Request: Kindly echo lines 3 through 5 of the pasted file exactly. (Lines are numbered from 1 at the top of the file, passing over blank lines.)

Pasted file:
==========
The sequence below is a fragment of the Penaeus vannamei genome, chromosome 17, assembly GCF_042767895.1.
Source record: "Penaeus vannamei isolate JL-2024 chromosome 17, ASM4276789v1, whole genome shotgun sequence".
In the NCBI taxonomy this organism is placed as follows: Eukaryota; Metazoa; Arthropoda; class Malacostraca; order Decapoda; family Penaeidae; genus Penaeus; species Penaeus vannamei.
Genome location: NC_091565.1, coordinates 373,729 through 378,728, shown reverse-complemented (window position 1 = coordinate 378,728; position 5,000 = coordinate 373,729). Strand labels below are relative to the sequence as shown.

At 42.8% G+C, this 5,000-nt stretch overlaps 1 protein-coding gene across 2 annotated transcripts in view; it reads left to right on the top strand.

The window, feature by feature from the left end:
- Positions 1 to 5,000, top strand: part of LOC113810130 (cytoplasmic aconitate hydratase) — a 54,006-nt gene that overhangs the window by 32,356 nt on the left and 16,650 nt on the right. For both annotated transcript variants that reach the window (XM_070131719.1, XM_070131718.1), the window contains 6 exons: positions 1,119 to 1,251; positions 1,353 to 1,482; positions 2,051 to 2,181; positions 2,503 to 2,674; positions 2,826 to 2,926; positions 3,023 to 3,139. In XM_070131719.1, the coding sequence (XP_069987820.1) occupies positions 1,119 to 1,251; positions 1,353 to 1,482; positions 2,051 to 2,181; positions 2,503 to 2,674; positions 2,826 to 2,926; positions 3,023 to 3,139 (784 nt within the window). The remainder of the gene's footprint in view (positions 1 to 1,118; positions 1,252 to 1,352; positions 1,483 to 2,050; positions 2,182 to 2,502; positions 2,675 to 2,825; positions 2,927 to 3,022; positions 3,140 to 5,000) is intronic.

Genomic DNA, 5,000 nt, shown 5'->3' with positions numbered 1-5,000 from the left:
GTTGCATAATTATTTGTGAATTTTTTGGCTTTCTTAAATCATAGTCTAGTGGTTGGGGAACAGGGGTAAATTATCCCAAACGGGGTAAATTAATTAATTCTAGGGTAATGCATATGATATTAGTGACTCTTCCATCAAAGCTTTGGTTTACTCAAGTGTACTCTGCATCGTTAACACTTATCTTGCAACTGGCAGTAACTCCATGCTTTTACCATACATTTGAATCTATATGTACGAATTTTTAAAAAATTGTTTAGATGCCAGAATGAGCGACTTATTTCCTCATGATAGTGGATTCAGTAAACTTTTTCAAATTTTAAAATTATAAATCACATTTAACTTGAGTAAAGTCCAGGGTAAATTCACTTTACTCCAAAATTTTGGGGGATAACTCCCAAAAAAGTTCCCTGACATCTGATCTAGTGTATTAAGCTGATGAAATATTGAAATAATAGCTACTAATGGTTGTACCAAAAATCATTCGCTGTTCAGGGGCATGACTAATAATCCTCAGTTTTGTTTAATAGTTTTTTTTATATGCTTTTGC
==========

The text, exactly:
In the NCBI taxonomy this organism is placed as follows: Eukaryota; Metazoa; Arthropoda; class Malacostraca; order Decapoda; family Penaeidae; genus Penaeus; species Penaeus vannamei.
Genome location: NC_091565.1, coordinates 373,729 through 378,728, shown reverse-complemented (window position 1 = coordinate 378,728; position 5,000 = coordinate 373,729). Strand labels below are relative to the sequence as shown.

At 42.8% G+C, this 5,000-nt stretch overlaps 1 protein-coding gene across 2 annotated transcripts in view; it reads left to right on the top strand.